Upper Iowa River

Oneota sites on the Upper Iowa River and its tributaries are the "type sites" of the Orr focus (now Orr phase) and thus the first archaeological sites that were identified as likely those of the historic period Ioway. Their artifacts and house styles are similar to those of slightly earlier Oneota sites around La Crosse, Wisconsin. Most of the Orr phase sites investigated to date have been cemeteries adjacent to Ioway village sites. The villages probably were seasonally occupied and had nearby gardens, and most were situated on stream terraces or floodplains

Backhaus SiteThese sites contain glass beads, iron knives, brass ornaments, and other historic trade goods, along with traditional Oneota goods such as Allamakee Trailed pottery. 

More recent excavations at sites with Oneota materials including the Backhaus, Wild, and 'Little Desert' sites promise to provide further details of Oneota lifeways in northeast Iowa.

Backhaus Site, 13AM18, Courtesy of Colin Betts, Luther College, Decorah, Iowa

 

The Lane Enclosure

Lane Enclosure SiteThe Lane Enclosure, situated on the Hartley Terrace of the Upper Iowa River, was built a few hundred years before the Oneota culture. It features a 72-meter (236-foot) diameter earthwork approximately four feet in height with an interior ditch. Oneota people resided at the site around AD 1400-1500 and again in greater numbers and probably on a year-round basis around 1650. Archaeologists found European trade goods, bones of deer, elk, and fish, and maize in the Oneota storage pits.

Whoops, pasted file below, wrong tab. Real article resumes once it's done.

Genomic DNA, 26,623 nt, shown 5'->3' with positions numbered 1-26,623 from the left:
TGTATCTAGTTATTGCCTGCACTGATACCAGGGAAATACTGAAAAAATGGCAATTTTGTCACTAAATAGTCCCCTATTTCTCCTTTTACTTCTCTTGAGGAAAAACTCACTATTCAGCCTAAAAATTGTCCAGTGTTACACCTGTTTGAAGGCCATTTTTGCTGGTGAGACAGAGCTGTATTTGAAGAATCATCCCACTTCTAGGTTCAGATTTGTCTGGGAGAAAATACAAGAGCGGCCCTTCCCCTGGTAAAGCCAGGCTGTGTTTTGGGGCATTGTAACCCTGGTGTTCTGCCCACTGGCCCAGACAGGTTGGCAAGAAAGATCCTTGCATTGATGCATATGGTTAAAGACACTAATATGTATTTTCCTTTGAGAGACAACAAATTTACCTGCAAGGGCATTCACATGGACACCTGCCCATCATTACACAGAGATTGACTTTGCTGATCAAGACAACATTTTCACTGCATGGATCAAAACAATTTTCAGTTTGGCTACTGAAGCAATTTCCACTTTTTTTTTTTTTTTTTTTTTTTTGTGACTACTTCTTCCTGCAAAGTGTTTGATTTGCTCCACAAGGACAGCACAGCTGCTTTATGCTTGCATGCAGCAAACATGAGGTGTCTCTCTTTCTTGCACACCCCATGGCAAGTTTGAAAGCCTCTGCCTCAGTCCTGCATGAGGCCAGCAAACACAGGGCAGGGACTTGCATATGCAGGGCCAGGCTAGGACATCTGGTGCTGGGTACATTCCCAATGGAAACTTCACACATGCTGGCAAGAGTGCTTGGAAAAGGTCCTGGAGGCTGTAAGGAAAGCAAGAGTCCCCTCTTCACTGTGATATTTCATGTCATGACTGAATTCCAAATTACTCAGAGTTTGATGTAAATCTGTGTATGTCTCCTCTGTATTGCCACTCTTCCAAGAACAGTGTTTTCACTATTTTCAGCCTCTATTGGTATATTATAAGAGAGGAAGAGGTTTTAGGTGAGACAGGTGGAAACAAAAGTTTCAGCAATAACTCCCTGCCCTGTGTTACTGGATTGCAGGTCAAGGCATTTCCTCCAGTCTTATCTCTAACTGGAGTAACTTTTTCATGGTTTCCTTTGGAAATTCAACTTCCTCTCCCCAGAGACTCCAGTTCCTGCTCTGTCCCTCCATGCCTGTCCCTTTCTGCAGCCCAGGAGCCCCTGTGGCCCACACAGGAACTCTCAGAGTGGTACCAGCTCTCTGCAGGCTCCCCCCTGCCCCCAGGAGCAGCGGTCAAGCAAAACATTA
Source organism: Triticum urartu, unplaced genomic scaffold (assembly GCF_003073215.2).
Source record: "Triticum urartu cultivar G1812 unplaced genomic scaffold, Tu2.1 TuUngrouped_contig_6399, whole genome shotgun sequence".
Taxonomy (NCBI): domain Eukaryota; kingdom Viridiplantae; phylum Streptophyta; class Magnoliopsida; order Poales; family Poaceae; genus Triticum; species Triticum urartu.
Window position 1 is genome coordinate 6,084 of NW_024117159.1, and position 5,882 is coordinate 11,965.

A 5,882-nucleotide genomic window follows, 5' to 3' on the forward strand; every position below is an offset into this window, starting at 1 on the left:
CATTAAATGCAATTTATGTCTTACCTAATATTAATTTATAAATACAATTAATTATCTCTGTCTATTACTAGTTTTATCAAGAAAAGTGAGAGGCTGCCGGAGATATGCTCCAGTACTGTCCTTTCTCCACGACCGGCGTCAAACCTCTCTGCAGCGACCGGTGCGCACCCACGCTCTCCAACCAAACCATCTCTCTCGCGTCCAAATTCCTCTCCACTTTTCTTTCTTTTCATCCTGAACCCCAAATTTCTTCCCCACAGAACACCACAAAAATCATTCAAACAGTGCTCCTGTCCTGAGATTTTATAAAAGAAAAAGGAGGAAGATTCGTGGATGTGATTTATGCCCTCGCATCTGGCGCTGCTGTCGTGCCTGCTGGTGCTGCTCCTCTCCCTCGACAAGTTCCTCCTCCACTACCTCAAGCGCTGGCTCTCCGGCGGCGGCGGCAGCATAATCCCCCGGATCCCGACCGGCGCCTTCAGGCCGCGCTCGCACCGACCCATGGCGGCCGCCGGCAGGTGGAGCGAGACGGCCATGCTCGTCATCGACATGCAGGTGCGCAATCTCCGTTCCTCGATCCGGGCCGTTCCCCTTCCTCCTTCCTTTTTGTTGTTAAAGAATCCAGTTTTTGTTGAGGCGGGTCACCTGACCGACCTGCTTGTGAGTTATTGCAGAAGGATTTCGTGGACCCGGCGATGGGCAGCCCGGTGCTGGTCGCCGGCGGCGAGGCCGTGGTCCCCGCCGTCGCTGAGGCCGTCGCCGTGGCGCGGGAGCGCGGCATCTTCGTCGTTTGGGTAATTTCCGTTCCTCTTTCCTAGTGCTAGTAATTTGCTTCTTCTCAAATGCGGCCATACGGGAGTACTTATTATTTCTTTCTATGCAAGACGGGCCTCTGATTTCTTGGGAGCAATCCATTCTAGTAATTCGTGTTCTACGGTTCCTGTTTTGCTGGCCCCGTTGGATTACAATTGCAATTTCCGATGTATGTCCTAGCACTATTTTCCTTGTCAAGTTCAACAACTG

Lane Enclosure Site, 13AM200, Courtesy of Colin Betts, 
Luther College, Decorah, Iowa

The Wild Site

Little Desert SiteThe Wild Site was a small Oneota village in the river floodplain near the Hartley Terrace. Its Oneota occupation dates to AD 1400-1500. The site was probably a summer farming village, with occupation possibly extending into late fall or early winter.

Oneota people at the site built large oblong structures with central hearths and many storage pits. Some of these pits contained corn. The Wild site was discovered buried beneath 1 meter of alluvial deposits, suggesting that the Upper Iowa River floodplain may hide more Oneota villages.

'Little Desert Site', 13AM24, Courtesy of Colin Betts,
Luther College, Decorah, Iowa

 

Sources

Benn, David W. (editor). 2005 draft The Hartley Bridge Project Excavations at the Wild Sites 13AM403, 13AM404 and 13AM405, Allamakee County, Iowa. BCA 956. Bear Creek Archeology, Inc., Cresco. 

Wedel, Mildred Mott. 1959. Oneota sites on the upper Iowa river. The Missouri Archaeologist 21(2-4).